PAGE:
At a time when everyone was full of admiration for all he did, Jesus said to his disciples, ‘For your part, you must have these words constantly in your mind: “The Son of Man is going to be handed over into the power of men.”’ But they did not understand him when he said this; it was hidden from them so that they should not see the meaning of it, and they were afraid to ask him about what he had just said.
Copyright © 1996-2020 Universalis Publishing Limited: see www.universalis.com. Scripture readings from the Jerusalem Bible are published and copyright © 1966, 1967 and 1968 by Darton, Longman & Todd, Ltd and Doubleday, a division of Random House, Inc, and used by permission of the publishers. Text of the Psalms: Copyright © 1963, The Grail (England). Used with permission of A.P. Watt Ltd. All rights reserved.

Calendar used: Philippines

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3. 'TODAY, IF YOU HEAR HIS VOICE HARDEN NOT YOUR HEARTS'—EVER IN SCRIPTURE, IT IS THE HEART THAT PRAYS. In today's featured Gospel reading, what word or phrase from God speaks to me?—PONDER—LISTEN—THANK—SURRENDER. I contemplate God's word and then end with the OUR FATHER...

Nota bene: Featured after 3:00 PM Philippine Time (PHT) +0800 UTC are the readings for tomorrow.
4. "FATHER, WE THANK YOU FOR SPEAKING TO US TODAY THROUGH YOUR HOLY WORD."
“Now, Master, you may let your servant go in peace, according to your word, for my eyes have seen your salvation, which you prepared in the sight of all the peoples: a light for revelation to the Gentiles, and glory for your people Israel” (Luke 2:29-32).

†FINAL BLESSING

"MAY ALMIGHTY GOD BLESS US, IN THE NAME OF THE FATHER, AND OF THE SON, AND OF THE HOLY SPIRIT. AMEN." The sign of the cross strengthens us in temptations and difficulties (CCC 2157). Wherever you are be mindful of your interior silence. "If we do not understand silence, we do not understand God."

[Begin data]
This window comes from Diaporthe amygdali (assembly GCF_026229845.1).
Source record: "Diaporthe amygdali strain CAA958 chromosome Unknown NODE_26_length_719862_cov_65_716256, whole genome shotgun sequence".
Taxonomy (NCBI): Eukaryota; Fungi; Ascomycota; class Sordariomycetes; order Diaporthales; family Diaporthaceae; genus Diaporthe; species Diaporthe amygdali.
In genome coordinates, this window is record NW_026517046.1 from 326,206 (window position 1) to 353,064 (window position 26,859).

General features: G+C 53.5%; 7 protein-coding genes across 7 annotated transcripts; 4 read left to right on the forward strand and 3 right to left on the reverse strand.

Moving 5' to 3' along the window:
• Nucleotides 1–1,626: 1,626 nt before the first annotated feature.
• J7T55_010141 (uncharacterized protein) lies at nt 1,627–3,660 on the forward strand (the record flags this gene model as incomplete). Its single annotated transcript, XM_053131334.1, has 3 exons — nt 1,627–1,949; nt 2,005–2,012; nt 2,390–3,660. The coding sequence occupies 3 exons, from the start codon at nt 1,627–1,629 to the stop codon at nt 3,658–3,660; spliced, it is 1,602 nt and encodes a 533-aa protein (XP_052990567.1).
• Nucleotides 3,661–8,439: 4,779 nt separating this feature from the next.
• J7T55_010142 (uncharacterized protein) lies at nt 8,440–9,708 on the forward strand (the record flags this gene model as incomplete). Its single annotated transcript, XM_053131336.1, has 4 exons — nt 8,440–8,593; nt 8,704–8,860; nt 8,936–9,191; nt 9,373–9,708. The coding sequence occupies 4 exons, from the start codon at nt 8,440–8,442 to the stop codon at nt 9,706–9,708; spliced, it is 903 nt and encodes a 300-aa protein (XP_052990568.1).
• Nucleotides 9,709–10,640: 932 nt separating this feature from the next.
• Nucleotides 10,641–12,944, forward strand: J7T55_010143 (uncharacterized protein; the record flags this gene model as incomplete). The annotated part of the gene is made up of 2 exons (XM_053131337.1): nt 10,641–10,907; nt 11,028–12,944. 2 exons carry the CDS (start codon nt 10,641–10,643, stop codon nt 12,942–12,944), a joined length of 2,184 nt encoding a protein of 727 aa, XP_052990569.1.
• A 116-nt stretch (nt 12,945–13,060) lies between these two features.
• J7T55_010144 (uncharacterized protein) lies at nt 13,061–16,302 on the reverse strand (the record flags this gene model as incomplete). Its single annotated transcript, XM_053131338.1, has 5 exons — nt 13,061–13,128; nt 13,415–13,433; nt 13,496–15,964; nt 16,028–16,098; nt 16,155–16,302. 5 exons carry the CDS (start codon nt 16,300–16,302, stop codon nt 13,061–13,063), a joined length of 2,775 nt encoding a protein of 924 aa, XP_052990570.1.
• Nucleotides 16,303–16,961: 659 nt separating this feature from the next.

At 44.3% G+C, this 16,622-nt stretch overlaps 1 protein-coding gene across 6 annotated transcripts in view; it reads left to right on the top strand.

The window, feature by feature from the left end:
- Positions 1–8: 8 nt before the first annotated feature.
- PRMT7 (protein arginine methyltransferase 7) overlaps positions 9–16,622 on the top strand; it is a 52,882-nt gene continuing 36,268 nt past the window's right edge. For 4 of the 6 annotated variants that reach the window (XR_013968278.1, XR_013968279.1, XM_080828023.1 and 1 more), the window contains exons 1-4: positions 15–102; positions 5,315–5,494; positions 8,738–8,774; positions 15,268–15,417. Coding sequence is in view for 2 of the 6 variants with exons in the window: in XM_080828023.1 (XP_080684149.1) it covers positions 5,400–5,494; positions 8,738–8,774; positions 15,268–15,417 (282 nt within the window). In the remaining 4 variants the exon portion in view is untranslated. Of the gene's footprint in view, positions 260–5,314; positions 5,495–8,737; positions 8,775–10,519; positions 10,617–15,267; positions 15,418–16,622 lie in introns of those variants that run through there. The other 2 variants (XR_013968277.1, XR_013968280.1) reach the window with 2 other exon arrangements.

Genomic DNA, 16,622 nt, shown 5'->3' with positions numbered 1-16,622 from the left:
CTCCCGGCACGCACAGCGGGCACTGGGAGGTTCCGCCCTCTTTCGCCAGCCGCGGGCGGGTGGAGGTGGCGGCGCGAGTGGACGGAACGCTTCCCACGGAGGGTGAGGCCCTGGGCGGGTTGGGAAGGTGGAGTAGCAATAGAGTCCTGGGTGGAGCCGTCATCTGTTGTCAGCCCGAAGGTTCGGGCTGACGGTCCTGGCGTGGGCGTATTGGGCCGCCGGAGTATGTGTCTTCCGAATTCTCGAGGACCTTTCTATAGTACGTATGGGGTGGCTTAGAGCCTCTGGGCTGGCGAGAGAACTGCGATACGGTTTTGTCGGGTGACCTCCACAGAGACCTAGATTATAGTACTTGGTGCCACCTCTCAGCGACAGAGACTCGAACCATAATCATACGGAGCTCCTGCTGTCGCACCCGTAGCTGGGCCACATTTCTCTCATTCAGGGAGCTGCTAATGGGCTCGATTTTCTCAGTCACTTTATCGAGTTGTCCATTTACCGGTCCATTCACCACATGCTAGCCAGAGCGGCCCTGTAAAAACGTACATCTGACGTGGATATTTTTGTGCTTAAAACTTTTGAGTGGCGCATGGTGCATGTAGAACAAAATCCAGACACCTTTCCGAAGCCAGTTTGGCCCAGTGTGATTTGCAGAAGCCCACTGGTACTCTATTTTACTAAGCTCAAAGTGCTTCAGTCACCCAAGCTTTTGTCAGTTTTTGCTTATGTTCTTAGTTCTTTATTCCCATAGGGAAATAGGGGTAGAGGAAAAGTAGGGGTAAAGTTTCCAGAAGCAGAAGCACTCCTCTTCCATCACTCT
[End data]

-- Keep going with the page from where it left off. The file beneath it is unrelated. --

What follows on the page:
Optional/Alternative Prayer Exercise

THE EXAMEN PRAYER at the Center for Ignatian Spirituality Philippines [www.cisphil.org]

Lectio Divina: The three concentric circles of Divine Reading

I. The first outermost circle–the mind–which is the first place or vessel of the Word. It is said that "Empty vessels make the most sound" so feed your mind with the words of Scripture and let it reverberate–never straining to "study or solve." But, first, it might be good to empty your mind of other concerns. When ready, slowly read and pause to listen to the echoes by remembering a word or a phrase from what you read. Be reverent towards the Word of God that is expressed in human words and fashioned in the light of the same Spirit through whom it was written (cf. DV 12).

II. It is not just the mind that is fed by the Word of God. Move to the second inner circle–the mouth, the door to our enteric nervous system which is commonly called gut. When we were still in the womb of our mothers both our gut and our brain originated from the same clump of tissue called the neural crest. One section turned into the brain between our ears and another section turned into the "second brain" or one's gut where one half of all our nerve cells are located. One can "think" through the gut. Our capacity for feeling and expressing emotions depend primarily on it and, only secondarily, the brain. There is a Native American proverb which says, “Listen or your tongue will make you deaf.” Like the mind, the mouth needs quieting down too. They are like Siamese twins; when one is sick, the other may also be sick. The reason you do not hear others' feelings or even your own emotions is because your busy tongue has made you deaf.

III. Only after we have quieted our two brains that we can move into the third innermost circle–the heart. The opening words of the Rule of St Benedict says, “Listen with the ear of the heart.” What does it mean to listen with the ear of the heart? Once, I got a feedback from one of my silent retreatants who thanked me for listening not only to words but to movements of the heart. It dawned on me that it does make a big difference to listen in this way. As always in the Scripture, it is the heart that prays. Deep in the heart, prayer happens. So allow the "ears of your heart"–to do their work. It is a difficult and challenging journey though to listen with the heart if it is not emptied, e.g., of one's own assumptions, prejudices and past hurts. However, this is the most privileged place to receive the Word of Scripture. This innermost place of prayer is what the desert fathers and mothers call “purity of heart” where we come face to face with God. "Even before there is a word on my tongue, behold, O LORD, You know it all" (Ps 139:4). Although God knows already what you might have there in your heart, talk to Him and listen reverently to His words of consolation.